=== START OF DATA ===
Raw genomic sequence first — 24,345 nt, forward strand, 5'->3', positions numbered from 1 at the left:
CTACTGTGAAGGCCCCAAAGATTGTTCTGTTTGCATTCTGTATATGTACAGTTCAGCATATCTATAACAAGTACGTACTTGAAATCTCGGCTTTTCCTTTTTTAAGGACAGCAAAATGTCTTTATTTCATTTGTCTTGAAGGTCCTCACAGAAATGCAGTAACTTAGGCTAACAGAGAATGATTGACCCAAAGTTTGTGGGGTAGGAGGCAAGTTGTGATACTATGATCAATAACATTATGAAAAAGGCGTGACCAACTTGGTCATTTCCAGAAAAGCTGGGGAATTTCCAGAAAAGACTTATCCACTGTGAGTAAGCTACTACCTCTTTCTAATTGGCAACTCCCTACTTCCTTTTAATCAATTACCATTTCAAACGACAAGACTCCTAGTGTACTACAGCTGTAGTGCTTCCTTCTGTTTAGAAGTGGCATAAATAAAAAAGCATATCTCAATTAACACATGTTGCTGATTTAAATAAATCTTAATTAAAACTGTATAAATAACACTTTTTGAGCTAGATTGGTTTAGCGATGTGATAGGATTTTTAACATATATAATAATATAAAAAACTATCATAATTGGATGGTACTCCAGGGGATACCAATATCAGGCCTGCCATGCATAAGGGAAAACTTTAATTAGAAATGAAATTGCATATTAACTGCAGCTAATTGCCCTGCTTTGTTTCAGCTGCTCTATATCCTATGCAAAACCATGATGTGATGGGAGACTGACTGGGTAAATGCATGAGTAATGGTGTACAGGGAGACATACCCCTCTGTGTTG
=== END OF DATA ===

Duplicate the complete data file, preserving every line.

Raw genomic sequence first — 24,345 nt, forward strand, 5'->3', positions numbered from 1 at the left:
CTACTGTGAAGGCCCCAAAGATTGTTCTGTTTGCATTCTGTATATGTACAGTTCAGCATATCTATAACAAGTACGTACTTGAAATCTCGGCTTTTCCTTTTTTAAGGACAGCAAAATGTCTTTATTTCATTTGTCTTGAAGGTCCTCACAGAAATGCAGTAACTTAGGCTAACAGAGAATGATTGACCCAAAGTTTGTGGGGTAGGAGGCAAGTTGTGATACTATGATCAATAACATTATGAAAAAGGCGTGACCAACTTGGTCATTTCCAGAAAAGCTGGGGAATTTCCAGAAAAGACTTATCCACTGTGAGTAAGCTACTACCTCTTTCTAATTGGCAACTCCCTACTTCCTTTTAATCAATTACCATTTCAAACGACAAGACTCCTAGTGTACTACAGCTGTAGTGCTTCCTTCTGTTTAGAAGTGGCATAAATAAAAAAGCATATCTCAATTAACACATGTTGCTGATTTAAATAAATCTTAATTAAAACTGTATAAATAACACTTTTTGAGCTAGATTGGTTTAGCGATGTGATAGGATTTTTAACATATATAATAATATAAAAAACTATCATAATTGGATGGTACTCCAGGGGATACCAATATCAGGCCTGCCATGCATAAGGGAAAACTTTAATTAGAAATGAAATTGCATATTAACTGCAGCTAATTGCCCTGCTTTGTTTCAGCTGCTCTATATCCTATGCAAAACCATGATGTGATGGGAGACTGACTGGGTAAATGCATGAGTAATGGTGTACAGGGAGACATACCCCTCTGTGTTG